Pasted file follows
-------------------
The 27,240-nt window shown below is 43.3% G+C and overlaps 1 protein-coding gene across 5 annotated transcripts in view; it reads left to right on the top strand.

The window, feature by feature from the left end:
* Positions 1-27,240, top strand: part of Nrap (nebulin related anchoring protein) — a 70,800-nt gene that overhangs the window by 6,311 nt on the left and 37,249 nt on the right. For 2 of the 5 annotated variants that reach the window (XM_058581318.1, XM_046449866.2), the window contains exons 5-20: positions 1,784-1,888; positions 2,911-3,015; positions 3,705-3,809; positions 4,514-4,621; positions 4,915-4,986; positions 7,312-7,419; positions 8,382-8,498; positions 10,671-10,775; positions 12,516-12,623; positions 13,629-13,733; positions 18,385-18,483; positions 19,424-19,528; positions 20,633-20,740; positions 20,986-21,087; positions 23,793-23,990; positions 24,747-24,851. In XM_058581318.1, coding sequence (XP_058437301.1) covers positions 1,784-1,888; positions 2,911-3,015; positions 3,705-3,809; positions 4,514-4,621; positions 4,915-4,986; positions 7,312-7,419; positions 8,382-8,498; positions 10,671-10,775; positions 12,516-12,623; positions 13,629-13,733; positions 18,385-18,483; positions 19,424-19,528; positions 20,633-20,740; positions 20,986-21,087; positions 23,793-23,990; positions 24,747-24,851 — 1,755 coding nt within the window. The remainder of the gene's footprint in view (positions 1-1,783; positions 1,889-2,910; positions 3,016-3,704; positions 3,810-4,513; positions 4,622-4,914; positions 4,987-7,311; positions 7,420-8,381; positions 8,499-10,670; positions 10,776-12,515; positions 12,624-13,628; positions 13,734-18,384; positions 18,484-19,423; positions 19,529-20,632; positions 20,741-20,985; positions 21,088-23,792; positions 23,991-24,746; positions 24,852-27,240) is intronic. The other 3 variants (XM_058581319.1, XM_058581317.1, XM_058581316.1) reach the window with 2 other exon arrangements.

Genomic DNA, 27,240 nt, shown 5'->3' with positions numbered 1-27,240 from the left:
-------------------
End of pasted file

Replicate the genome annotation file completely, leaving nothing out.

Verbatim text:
The 27,240-nt window shown below is 43.3% G+C and overlaps 1 protein-coding gene across 5 annotated transcripts in view; it reads left to right on the top strand.

The window, feature by feature from the left end:
* Positions 1-27,240, top strand: part of Nrap (nebulin related anchoring protein) — a 70,800-nt gene that overhangs the window by 6,311 nt on the left and 37,249 nt on the right. For 2 of the 5 annotated variants that reach the window (XM_058581318.1, XM_046449866.2), the window contains exons 5-20: positions 1,784-1,888; positions 2,911-3,015; positions 3,705-3,809; positions 4,514-4,621; positions 4,915-4,986; positions 7,312-7,419; positions 8,382-8,498; positions 10,671-10,775; positions 12,516-12,623; positions 13,629-13,733; positions 18,385-18,483; positions 19,424-19,528; positions 20,633-20,740; positions 20,986-21,087; positions 23,793-23,990; positions 24,747-24,851. In XM_058581318.1, coding sequence (XP_058437301.1) covers positions 1,784-1,888; positions 2,911-3,015; positions 3,705-3,809; positions 4,514-4,621; positions 4,915-4,986; positions 7,312-7,419; positions 8,382-8,498; positions 10,671-10,775; positions 12,516-12,623; positions 13,629-13,733; positions 18,385-18,483; positions 19,424-19,528; positions 20,633-20,740; positions 20,986-21,087; positions 23,793-23,990; positions 24,747-24,851 — 1,755 coding nt within the window. The remainder of the gene's footprint in view (positions 1-1,783; positions 1,889-2,910; positions 3,016-3,704; positions 3,810-4,513; positions 4,622-4,914; positions 4,987-7,311; positions 7,420-8,381; positions 8,499-10,670; positions 10,776-12,515; positions 12,624-13,628; positions 13,734-18,384; positions 18,484-19,423; positions 19,529-20,632; positions 20,741-20,985; positions 21,088-23,792; positions 23,991-24,746; positions 24,852-27,240) is intronic. The other 3 variants (XM_058581319.1, XM_058581317.1, XM_058581316.1) reach the window with 2 other exon arrangements.

Genomic DNA, 27,240 nt, shown 5'->3' with positions numbered 1-27,240 from the left: